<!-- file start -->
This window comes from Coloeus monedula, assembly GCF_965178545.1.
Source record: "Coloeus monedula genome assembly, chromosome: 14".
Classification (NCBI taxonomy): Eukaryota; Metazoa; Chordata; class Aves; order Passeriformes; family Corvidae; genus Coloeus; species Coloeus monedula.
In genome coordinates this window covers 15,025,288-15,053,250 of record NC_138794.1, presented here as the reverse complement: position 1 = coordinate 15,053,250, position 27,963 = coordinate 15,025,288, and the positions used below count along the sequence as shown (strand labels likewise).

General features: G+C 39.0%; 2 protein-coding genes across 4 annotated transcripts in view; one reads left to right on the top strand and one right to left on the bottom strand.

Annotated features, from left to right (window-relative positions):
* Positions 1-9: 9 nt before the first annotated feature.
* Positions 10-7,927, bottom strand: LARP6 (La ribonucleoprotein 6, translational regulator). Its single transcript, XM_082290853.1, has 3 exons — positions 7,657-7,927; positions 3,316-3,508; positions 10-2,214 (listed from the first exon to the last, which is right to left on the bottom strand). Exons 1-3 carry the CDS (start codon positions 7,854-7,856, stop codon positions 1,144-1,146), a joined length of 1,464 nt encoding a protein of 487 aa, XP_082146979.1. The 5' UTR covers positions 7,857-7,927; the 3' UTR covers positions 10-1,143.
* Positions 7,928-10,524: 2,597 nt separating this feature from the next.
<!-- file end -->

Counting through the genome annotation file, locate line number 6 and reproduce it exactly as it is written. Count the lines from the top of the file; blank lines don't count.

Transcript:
Annotated features, from left to right (window-relative positions):